More Than A Number: Stop The Sizing War

By: Courtney Giardina, Regular Contributor

On February 22, Target will be launching a new line called Ava & Viv. This line focuses on great style and selection for what they call plus size women. When I sat down to start to write this, I really had no idea where to go with it. Then the more I thought about it, the more frustrating it became. There were so many angles I wanted to cover and so many things I wanted to say, but in the end it came down to this:

Stop focusing on numbers and start focusing on being healthy

I know people in my everyday life who wear a size 0 or a size 2. Sure, they are beautiful and when you look at them you would call them skinny, but that does not mean they are healthy. That does not mean they don’t struggle with food because of the pressure they feel to fit into that size on a daily basis. Then I know women who fit into the size 10, 12, and 14 categories. Those women are also beautiful. They are confident and they take care of themselves.

My point here is that we as a society need to stop focusing so much on what it means to be skinny or plus size and start embracing what it means to be healthy. And for some, healthy means a size zero and for others healthy means a size 12.

FORD model Danielle Redman said it perfectly in a recent interview with Shape magazine when she said, “Every body is beautiful and every body is different. Some people are meant to be a size negative zero and some people are meant to be a size 16.”


Contrary to what we all have been forced to believe, the average size woman is not a size 2. They aren’t even a size 4 or 6. Average women fall between sizes 8-18. And once designers and clothing stores begin to understand that, everyone will benefit. Aimee Cheshire, President and Co-Founder of the newly rebranded fashion line Hey Gorgeous, was amazed at business from women sizes 8-14 once she started marketing it without the word “plus” associated with it. "We did find that a lot of women, especially the size 14/16, do not identify themselves as plus-sized, so they are just living life as they are and they can fit into some clothes, or can't," Cheshire says.

Retailer Lane Bryant’s CEO Linda Heasley is also starting to see the bigger picture. She told bizwomen “there is no more ‘plus size’ at Lane Bryant. There is only ‘her size.’ “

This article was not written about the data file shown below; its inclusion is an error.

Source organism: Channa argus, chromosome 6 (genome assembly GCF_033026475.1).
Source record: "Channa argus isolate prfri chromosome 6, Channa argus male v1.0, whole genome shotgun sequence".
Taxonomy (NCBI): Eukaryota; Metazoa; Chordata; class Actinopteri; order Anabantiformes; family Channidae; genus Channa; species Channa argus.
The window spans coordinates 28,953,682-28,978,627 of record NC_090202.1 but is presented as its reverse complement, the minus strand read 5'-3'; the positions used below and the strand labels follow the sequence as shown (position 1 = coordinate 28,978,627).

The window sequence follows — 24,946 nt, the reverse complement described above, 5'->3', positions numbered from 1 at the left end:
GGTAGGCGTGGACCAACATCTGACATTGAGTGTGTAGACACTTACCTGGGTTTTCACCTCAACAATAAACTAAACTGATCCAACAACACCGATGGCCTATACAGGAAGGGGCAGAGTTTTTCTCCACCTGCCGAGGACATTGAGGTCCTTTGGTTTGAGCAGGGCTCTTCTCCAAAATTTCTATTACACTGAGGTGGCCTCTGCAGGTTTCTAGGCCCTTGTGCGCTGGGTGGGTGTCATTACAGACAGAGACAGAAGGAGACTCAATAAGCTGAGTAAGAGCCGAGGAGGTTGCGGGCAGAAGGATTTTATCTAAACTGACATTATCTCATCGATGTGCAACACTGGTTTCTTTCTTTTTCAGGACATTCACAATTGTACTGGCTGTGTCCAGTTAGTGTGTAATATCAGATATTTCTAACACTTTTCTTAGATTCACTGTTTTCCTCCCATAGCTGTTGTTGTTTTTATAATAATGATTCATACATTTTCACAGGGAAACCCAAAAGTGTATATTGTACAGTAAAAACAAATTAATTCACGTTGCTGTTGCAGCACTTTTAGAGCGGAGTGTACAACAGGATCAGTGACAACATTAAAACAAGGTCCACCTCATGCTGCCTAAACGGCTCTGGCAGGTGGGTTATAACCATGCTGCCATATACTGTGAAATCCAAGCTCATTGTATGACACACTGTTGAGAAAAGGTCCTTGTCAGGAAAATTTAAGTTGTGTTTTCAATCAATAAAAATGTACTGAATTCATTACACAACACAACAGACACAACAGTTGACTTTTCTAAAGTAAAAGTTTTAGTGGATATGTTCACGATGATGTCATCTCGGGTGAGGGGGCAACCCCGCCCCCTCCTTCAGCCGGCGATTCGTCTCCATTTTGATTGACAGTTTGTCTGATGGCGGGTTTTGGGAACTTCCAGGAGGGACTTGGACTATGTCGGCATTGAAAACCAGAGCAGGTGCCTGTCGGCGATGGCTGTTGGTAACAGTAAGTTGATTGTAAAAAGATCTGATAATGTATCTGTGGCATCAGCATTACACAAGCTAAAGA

Although I think it’s great that retailers like Target are introducing more size friendly lines into their collection, I applaud those who have a full understanding that a size really is just a number and that it should not define anyone. Let’s keep the moment moving in that direction.

Let's Chat! Have you noticed an issue with clothing sizes while shopping? How does it make you feel? What can the industry do to change the numbers game?

About Courtney

cgiardina.jpgCourtney was born and raised in a suburb outside of Rochester, NY. She now calls Charlotte, NC home. Each day she lives by the motto that we create the life we imagine for ourselves. Her debut novel Tear Stained Beaches was released in 2013, her second novel is currently in editing and she has begun work on novel #3. Having a passion for cheerleading most of her life, it’s no surprise her spare time is spent currently as the head coach for a local middle school team and also as part of the Charlotte Hounds Major League Lacrosse dance team. She tweets under @sweetangeleyz and shares her latest adventures at The Girl Behind the Covers.


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  • commented 2015-02-03 14:56:50 -0800
    I’ve definitely noticed that a size at one store will be completely different at another. If I’m a 6 in dresses at Forever 21 or Target, I’ll be a 10 at H&M or Nordstrom. The sizing difference at these places is astronomical! Why can’t women’s clothes have similar sizing systems like men’s clothes? Men’s pants are sized by length and width, and that’s it. No guess-work, no trying on 50 million pairs of jeans to find the right size in any particular store; just straight-forward, regular numbers that are the same across brands and retailers. This drives me insane. It’s one reason I hate shopping.

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